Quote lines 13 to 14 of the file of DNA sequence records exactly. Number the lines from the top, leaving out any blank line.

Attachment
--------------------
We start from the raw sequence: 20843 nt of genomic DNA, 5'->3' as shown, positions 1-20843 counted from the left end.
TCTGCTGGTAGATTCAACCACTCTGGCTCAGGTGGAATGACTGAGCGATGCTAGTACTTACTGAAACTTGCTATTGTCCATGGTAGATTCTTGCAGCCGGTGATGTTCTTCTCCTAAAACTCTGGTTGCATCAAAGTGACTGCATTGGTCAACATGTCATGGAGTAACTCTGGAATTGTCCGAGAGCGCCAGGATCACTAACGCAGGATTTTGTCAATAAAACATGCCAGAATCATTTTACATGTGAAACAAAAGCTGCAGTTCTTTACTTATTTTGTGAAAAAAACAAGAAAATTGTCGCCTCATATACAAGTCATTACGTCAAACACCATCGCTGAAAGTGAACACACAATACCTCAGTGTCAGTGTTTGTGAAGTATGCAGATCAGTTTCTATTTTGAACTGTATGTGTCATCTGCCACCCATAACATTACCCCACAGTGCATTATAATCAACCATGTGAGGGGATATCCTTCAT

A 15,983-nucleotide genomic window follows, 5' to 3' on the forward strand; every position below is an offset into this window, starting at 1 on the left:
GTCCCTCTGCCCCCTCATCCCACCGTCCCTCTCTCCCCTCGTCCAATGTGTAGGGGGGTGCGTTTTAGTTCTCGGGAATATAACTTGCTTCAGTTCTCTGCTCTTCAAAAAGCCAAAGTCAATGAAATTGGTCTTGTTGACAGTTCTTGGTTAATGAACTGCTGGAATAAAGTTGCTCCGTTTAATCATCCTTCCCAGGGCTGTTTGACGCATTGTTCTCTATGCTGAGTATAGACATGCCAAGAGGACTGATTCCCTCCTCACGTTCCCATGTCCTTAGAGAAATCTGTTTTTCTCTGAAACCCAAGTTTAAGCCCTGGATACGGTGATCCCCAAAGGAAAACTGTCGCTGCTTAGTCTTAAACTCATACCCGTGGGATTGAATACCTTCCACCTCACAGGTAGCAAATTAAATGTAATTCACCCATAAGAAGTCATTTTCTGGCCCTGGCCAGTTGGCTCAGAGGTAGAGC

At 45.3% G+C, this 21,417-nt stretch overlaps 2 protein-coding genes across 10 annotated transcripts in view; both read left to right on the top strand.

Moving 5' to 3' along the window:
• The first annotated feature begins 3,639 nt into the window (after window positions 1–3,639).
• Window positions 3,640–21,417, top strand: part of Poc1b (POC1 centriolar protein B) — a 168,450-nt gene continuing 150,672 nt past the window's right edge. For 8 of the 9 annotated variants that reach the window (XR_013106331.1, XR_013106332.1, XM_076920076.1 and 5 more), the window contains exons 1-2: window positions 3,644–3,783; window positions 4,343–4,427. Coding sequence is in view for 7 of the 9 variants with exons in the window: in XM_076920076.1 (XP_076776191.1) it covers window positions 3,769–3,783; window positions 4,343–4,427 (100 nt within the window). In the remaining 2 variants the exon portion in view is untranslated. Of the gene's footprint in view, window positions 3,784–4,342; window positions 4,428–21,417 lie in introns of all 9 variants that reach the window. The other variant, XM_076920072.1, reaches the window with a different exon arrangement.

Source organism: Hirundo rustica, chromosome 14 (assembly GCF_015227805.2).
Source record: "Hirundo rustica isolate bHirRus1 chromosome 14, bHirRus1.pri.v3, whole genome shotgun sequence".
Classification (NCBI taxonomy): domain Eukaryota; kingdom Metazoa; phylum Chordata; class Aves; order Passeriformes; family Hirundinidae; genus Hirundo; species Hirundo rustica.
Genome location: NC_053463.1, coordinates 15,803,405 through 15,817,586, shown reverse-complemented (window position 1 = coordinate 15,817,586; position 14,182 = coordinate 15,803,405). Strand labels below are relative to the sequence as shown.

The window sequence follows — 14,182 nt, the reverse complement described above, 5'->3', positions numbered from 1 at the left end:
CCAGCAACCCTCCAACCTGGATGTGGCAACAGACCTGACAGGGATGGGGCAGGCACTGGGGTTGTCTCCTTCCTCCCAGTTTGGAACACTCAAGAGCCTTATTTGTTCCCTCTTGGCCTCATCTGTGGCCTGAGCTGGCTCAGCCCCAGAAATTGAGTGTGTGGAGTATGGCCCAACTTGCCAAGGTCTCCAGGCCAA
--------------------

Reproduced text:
The window sequence follows — 14,182 nt, the reverse complement described above, 5'->3', positions numbered from 1 at the left end:
CCAGCAACCCTCCAACCTGGATGTGGCAACAGACCTGACAGGGATGGGGCAGGCACTGGGGTTGTCTCCTTCCTCCCAGTTTGGAACACTCAAGAGCCTTATTTGTTCCCTCTTGGCCTCATCTGTGGCCTGAGCTGGCTCAGCCCCAGAAATTGAGTGTGTGGAGTATGGCCCAACTTGCCAAGGTCTCCAGGCCAA